The SEC Rules

Five years after Sarbanes-Oxley, the SEC is flexing its regulatory muscle as never before.

“The guidance to take more of a risk-based approach is definitely the right direction,” agrees Sharon Tetlow, CFO of Cell Genesys, a San Francisco–based biotech company.

But Cox cannot be accused of taking a doggedly pro-business stance on every issue, however. Apart from the change on options disclosure, the new executive-compensation rules, which require a full accounting of all compensation elements, certainly didn’t win the commission any friends among highly paid senior executives. Furthermore, the SEC has declined to exempt small businesses from 404, despite heavy pressure from lobbying groups like the Chamber of Commerce.

What Will Congress Do?

What about Jenkins’s concern that the SEC’s increasing involvement with FASB opens the door to more direct interference by Congress? Thus far that hasn’t happened. A June hearing of Frank’s finance committee, dubbed “A Review of Investor Protection and Market Oversight,” failed to generate the fireworks predicted by the press. Instead, members of Congress seemed eager to solicit the commissioners’ views on the competitiveness of U.S. markets and a range of other financial topics. Cox fielded four hours’ worth of questions capably and earnestly, and acquitted himself better than many committee members, some of whom appeared to be merely grandstanding for their small-business constituents rather than truly grasping the complex regulatory issues facing the commission.

But Congress is the wild card in accounting oversight, and legislators haven’t been shy about promoting their own causes to the SEC. For example, at the June hearing, Frank pushed for a date on a proposal to allow shareholders to nominate directors on corporate proxy ballots, a pet project of his. Also in June, a group of House members sent a letter to the SEC asking it to look at the accounting treatment of subprime mortgages. “There are the dominos for you,” says Ciesielski of The Analyst’s Accounting Observer, referring to the letter about mortgage accounting. “Barney Frank will nudge the SEC, which will nudge FASB.” Despite the mutual respect demonstrated at the hearing, it is unclear how Cox will respond should Congress attempt to further its own agenda.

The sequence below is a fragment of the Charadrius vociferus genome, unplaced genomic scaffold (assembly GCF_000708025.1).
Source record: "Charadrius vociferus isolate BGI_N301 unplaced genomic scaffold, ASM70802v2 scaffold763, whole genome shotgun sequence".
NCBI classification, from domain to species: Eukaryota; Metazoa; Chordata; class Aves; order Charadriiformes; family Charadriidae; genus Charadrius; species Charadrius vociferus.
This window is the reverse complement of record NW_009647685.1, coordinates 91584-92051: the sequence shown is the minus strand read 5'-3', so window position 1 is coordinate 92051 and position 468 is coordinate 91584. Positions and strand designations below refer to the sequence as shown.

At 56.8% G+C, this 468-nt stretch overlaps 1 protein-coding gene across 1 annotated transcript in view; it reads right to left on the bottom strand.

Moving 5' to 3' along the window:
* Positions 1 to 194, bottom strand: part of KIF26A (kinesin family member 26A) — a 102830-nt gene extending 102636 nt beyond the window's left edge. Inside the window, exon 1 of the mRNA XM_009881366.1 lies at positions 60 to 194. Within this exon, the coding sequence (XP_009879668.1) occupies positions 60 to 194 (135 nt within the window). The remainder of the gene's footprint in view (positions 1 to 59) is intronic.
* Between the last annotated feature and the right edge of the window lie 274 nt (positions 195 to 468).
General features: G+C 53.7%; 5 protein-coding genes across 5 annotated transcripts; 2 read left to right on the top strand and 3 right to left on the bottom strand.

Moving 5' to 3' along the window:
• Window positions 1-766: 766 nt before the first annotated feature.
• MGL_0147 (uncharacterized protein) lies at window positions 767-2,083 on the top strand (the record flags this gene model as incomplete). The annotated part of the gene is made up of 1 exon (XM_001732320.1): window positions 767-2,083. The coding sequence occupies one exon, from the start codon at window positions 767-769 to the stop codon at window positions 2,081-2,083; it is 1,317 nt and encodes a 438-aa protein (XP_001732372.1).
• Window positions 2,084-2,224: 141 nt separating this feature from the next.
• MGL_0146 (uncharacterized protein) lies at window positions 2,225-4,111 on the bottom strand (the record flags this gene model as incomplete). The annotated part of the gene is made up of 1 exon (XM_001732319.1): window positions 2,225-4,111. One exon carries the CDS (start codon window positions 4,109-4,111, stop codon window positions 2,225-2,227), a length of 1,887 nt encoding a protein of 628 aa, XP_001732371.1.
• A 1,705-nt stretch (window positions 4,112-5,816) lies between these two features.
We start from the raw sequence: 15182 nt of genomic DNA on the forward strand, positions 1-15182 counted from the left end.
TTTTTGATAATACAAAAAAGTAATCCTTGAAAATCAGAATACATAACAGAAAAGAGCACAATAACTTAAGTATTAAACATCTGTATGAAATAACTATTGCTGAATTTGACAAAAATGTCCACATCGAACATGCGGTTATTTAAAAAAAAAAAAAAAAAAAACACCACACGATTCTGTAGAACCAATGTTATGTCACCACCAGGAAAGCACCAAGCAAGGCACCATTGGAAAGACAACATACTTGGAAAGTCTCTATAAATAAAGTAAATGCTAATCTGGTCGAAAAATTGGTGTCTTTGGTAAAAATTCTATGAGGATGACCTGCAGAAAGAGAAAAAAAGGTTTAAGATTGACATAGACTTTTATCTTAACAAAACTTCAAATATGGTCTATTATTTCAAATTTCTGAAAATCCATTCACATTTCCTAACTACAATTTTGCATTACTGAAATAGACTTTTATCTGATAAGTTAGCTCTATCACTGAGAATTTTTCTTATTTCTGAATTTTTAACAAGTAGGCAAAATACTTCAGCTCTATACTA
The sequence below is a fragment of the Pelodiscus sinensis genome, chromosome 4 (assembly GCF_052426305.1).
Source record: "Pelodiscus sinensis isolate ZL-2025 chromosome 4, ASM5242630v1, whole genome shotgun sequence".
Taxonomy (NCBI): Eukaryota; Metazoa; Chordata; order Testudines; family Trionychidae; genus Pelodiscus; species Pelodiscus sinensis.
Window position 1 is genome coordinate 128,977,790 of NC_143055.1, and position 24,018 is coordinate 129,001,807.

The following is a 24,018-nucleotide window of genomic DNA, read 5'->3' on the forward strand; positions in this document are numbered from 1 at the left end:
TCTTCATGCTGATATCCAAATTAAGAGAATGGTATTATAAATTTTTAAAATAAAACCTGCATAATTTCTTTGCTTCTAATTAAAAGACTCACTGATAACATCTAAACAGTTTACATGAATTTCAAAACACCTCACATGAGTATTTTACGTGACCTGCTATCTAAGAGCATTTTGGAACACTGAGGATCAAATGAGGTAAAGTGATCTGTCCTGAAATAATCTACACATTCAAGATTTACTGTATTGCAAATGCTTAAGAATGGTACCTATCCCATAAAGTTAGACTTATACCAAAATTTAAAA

Politically motivated tweaking of accounting standards is cause for concern. Changing accounting rules to suit the prevailing wind in Washington could result in gross inconsistencies — a formula for abuse and economic disruption at worst, and a whole lot of work for finance folks at best.

Convergence Changes Everything

The SEC’s most significant move to date — to accelerate the push for a single set of worldwide, principles-based accounting standards — signals a dramatic shift that could, in the end, either increase the SEC’s influence or divert power away from any U.S. entity and toward the international business community. At the very least it will require systemic changes that far surpass anything mandated by Sarbox.

The issue of international convergence has simmered on accounting regulators’ back burner for years, and FASB and the International Accounting Standards Board (IASB) have been working steadily toward a unified system since 2002. But Cox has clearly made convergence a top priority.


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